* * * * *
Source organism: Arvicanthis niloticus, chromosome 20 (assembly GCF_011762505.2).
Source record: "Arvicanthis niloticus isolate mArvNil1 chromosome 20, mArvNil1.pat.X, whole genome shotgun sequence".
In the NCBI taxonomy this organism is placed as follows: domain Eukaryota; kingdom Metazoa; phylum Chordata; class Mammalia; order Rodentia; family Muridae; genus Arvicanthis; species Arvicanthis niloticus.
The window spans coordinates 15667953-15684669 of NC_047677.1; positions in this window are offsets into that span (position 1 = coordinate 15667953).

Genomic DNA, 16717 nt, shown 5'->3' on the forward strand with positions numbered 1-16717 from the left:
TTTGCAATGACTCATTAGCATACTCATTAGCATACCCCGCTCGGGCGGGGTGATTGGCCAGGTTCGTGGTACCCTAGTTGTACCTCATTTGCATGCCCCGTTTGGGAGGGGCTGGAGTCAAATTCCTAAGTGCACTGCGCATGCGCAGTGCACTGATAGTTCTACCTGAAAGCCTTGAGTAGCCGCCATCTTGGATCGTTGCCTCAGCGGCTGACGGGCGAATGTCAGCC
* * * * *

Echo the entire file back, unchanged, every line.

Source organism: Arvicanthis niloticus, chromosome 20 (assembly GCF_011762505.2).
Source record: "Arvicanthis niloticus isolate mArvNil1 chromosome 20, mArvNil1.pat.X, whole genome shotgun sequence".
In the NCBI taxonomy this organism is placed as follows: domain Eukaryota; kingdom Metazoa; phylum Chordata; class Mammalia; order Rodentia; family Muridae; genus Arvicanthis; species Arvicanthis niloticus.
The window spans coordinates 15667953-15684669 of NC_047677.1; positions in this window are offsets into that span (position 1 = coordinate 15667953).

Genomic DNA, 16717 nt, shown 5'->3' on the forward strand with positions numbered 1-16717 from the left:
TTTGCAATGACTCATTAGCATACTCATTAGCATACCCCGCTCGGGCGGGGTGATTGGCCAGGTTCGTGGTACCCTAGTTGTACCTCATTTGCATGCCCCGTTTGGGAGGGGCTGGAGTCAAATTCCTAAGTGCACTGCGCATGCGCAGTGCACTGATAGTTCTACCTGAAAGCCTTGAGTAGCCGCCATCTTGGATCGTTGCCTCAGCGGCTGACGGGCGAATGTCAGCC